B) are a person that must be right 24/7 and or have a personal vendetta
    C) either way, it’s “stalker-riffic”

  • Spunky5886

    There aren’t food trucks in Pickerington or Reynoldsburg because they don’t allow them, unless they are working without permission, which I have seen a couple times in Reynoldsburg.

  • dontbeakock

    This article is proof that Stacia Kock has a very narrow view of what a food truck is/should be, and is possibly a fascist at heart. For shame.

    The bottom line (as mentioned) is they do provide a lower overhead venue for entrepreneurs. As they continue to proliferate we should expect to see continued improvement in quality, especially in the age of the internet(s) where reviews are easily accessible, and daily locations can be continually updated.

    As for myself (and probably most others), I don’t see myself frequenting a “McDonald’s food truck”. If I stop at one, it is to grab something a little different/random, and hopefully ‘dern tasty.

    I’d also like to comment that the majority of central Ohio’s population is actually fairly evenly split between the in/outside of dear old 270 (the star-bellied sneeches live within the inner belt, and those without live outside). Perhaps Ms. Kock is just expressing an outburst of food truck envy, since it seems apparent that the housing within the city is not good enough for her, but our food trucks are, and therefore it follows that she be generally disgusted that they would stay in areas of higher foot traffic/population density (what kind of logic lies behind a decision like that).

  • ljh

    Just back from Denver where every Tues and Thurs. they let the food trucks in Civic park and even put up some tables and chairs from noon till 2pm. Gets a great crowd.

  • Mecina00_2000

    Food trucks are a good thing. It would be nice if there were more of them parked on the streets in the short north, arena district areas at night. The food pod idea doesn’t sound all that bad either.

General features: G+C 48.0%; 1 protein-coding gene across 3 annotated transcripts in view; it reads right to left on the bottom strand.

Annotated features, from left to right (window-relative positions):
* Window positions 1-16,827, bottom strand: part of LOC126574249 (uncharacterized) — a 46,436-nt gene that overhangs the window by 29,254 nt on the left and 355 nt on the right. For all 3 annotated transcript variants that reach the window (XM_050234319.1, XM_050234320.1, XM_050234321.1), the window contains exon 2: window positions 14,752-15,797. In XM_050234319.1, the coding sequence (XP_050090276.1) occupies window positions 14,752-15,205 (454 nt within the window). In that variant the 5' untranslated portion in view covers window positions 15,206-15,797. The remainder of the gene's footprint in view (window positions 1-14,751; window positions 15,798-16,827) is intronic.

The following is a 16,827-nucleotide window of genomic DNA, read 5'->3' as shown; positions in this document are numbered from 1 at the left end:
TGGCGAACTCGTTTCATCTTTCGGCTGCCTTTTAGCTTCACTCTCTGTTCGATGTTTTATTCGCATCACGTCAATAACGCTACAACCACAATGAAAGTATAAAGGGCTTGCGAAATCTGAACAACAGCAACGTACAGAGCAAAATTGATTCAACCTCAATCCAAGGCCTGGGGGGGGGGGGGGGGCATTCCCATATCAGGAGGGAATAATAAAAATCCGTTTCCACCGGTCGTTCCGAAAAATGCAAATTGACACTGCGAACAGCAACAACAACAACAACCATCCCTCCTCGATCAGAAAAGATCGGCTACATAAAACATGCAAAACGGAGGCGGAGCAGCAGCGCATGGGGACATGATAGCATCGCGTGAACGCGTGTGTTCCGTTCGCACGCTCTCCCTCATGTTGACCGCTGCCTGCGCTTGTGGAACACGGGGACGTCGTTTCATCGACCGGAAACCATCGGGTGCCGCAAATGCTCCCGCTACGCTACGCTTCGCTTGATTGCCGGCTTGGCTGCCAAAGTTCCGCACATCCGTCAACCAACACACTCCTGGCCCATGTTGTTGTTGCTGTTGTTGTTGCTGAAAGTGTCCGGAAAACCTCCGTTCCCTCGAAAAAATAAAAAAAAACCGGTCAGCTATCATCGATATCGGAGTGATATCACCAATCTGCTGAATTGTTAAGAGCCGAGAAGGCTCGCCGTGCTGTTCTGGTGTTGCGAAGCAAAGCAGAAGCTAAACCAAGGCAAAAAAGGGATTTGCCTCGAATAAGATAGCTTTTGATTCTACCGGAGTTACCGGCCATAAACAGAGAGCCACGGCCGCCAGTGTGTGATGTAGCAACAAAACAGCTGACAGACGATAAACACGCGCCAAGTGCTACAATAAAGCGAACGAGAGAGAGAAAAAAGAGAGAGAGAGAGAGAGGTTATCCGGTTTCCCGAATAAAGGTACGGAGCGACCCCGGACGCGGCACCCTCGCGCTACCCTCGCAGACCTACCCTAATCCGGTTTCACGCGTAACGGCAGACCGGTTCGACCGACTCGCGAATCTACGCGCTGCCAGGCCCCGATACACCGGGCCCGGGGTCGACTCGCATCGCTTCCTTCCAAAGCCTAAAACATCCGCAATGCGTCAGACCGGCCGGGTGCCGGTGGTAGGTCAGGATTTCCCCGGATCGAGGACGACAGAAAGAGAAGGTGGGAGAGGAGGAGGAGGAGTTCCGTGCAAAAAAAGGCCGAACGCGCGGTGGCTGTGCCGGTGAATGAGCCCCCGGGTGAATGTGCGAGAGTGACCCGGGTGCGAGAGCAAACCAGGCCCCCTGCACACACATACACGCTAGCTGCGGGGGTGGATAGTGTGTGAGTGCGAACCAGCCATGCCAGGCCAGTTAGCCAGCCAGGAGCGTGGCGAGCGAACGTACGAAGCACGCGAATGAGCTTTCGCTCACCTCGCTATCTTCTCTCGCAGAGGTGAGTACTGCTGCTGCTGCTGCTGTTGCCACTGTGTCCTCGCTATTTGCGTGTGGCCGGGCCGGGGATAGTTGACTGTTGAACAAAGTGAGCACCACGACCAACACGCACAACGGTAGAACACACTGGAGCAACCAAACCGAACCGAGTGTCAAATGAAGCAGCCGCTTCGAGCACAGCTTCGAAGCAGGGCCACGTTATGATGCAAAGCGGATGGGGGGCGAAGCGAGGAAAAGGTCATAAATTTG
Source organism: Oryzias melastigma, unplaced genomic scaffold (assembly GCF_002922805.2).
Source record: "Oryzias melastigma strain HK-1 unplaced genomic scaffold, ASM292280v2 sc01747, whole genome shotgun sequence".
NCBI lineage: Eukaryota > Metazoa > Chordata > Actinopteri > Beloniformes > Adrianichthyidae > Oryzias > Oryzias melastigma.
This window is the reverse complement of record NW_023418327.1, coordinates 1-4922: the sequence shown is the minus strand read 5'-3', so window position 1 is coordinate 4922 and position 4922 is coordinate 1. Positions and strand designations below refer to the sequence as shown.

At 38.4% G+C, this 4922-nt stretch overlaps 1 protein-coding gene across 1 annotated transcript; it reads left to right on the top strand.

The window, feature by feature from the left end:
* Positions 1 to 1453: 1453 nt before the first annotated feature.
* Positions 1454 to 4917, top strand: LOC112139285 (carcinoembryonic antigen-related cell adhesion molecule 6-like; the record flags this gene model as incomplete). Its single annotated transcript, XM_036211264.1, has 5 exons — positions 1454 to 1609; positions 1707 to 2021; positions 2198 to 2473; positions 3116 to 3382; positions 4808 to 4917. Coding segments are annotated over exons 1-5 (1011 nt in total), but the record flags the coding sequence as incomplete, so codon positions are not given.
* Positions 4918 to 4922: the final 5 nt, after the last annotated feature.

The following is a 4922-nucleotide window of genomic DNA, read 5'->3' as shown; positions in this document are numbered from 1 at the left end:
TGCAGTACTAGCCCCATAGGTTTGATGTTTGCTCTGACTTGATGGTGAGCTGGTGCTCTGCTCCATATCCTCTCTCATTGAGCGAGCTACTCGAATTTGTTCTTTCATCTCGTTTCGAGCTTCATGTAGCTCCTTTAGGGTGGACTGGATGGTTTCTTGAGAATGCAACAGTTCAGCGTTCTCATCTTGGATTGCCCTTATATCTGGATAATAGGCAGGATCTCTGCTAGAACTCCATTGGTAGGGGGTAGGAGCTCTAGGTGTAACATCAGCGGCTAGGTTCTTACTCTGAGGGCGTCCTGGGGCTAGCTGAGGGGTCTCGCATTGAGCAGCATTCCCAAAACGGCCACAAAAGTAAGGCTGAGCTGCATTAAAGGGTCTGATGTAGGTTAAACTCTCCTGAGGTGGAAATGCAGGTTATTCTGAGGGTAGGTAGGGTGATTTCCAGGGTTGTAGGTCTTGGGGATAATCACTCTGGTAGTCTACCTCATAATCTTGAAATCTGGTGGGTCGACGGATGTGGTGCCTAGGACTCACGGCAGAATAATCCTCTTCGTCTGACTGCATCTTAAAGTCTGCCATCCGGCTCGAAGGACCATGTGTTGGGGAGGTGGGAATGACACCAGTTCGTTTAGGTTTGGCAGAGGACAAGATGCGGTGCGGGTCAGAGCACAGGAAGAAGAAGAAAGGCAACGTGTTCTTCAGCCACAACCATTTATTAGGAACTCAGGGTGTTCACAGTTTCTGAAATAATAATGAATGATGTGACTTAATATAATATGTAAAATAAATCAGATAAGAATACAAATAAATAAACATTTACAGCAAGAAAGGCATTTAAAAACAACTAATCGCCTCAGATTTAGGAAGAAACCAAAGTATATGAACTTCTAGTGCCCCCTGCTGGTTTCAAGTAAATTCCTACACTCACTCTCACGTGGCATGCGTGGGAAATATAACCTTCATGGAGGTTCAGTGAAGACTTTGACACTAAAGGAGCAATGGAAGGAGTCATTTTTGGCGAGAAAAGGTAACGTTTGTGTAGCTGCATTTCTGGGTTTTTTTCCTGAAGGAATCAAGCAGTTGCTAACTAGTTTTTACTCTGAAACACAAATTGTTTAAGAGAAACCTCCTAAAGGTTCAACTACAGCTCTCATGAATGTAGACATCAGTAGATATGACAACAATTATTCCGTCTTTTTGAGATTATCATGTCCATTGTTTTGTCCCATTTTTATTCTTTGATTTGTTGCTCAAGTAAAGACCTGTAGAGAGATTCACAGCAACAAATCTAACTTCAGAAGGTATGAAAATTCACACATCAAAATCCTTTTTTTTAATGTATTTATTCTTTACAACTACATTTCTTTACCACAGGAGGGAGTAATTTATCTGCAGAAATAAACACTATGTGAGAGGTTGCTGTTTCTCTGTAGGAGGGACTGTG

I recently checked out the food truck/cart festival and my one complaint was that there are too many serving the same things (tacos, burritos, burgers etc.). There are those types of establishments everywhere. It would be great to have more than just a handfull of trucks serving for example Thai, Japenese, or American with a twist. Don’t get me wrong, I love my Late Night Slice, but it’s great to see trucks like Sweet Carrot doing something different. (chicken meatballs with ginger sauce). If only they could be out on the street more often!

    Also, lets get more of these trucks at large events around town like Pride and Comfest. I enjoy funnel cakes just as much as the next person, but I can get them at carnival truck heaven at the state fair.

  • Uncle Jack

    Urban density, foot traffic, and mobility combined are the key factors in the success of food trucks. Central Columbus has plenty of the former two, plus weekly events (e.g. concerts, festivals, etc.) in alternating parks, districts and venues, that draw the crowds that food truck vendors depend on. Don’t underestimate the importance of mobility to the food truck business as it is critical.

    I’ll grant that the author maybe doesn’t understand the logistics of the business, but when she opines about how food trucks don’t set up shop outside the 270 outerbelt where she lives, it makes her entire critique come off as poorly-veiled jealousy. I’d ask her how practical is it to expect a food truck to set up shop in the parking lot of Polaris Mall? Why not just build a permanent building instead?

  • Chef Nelson

    YOu do know that street food has been around for over 100 years in other countries. So, instead of thinking of this as some kind of fad, it should be looked at something in the making that should of been here a long time ago.